File Downloads

The download method may be used to generate a response that forces the user's browser to download the file at the given path. The download method accepts a file name as the second argument to the method, which will determine the file name that is seen by the user downloading the file. Finally, you may pass an array of HTTP headers as the third argument to the method:

return response()->download($pathToFile);

return response()->download($pathToFile, $name, $headers);

Note: Symfony HttpFoundation, which manages file downloads, requires the file being downloaded to have an ASCII file name.

File Responses

The file method can be used to display a file, such as an image or PDF, directly in the user's browser instead of initiating a download. This method accepts the path to the file as its first argument and an array of headers as its second argument:

return response()->file($pathToFile);

return response()->file($pathToFile, $headers);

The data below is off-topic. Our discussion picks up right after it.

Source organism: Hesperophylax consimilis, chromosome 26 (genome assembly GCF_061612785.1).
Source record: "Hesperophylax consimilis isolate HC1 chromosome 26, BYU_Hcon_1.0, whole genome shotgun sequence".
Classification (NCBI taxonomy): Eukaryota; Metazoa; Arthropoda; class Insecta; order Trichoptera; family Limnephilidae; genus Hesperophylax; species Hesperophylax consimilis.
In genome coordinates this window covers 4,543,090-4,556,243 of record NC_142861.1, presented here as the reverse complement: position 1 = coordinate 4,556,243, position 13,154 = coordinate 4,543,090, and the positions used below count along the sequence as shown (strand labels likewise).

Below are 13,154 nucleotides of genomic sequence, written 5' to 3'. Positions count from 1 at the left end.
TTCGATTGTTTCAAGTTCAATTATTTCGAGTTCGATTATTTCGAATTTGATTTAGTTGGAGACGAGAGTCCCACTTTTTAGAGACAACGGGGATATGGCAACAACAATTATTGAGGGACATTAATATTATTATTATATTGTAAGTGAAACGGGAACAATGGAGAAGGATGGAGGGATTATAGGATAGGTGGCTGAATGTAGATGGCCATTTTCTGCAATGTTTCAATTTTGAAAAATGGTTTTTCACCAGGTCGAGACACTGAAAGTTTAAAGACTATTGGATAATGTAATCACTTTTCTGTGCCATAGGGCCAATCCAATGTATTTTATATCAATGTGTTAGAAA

Redirect responses are instances of the Illuminate\Http\RedirectResponse class, and contain the proper headers needed to redirect the user to another URL. There are several ways to generate a RedirectResponse instance. The simplest method is to use the global redirect helper method:

Route::get('dashboard', function () {
    return redirect('home/dashboard');

Sometimes you may wish to redirect the user to their previous location, for example, after a form submission that is invalid. You may do so by using the global back helper function. However, make sure the route using the back function is using the web middleware group or has all of the session middleware applied: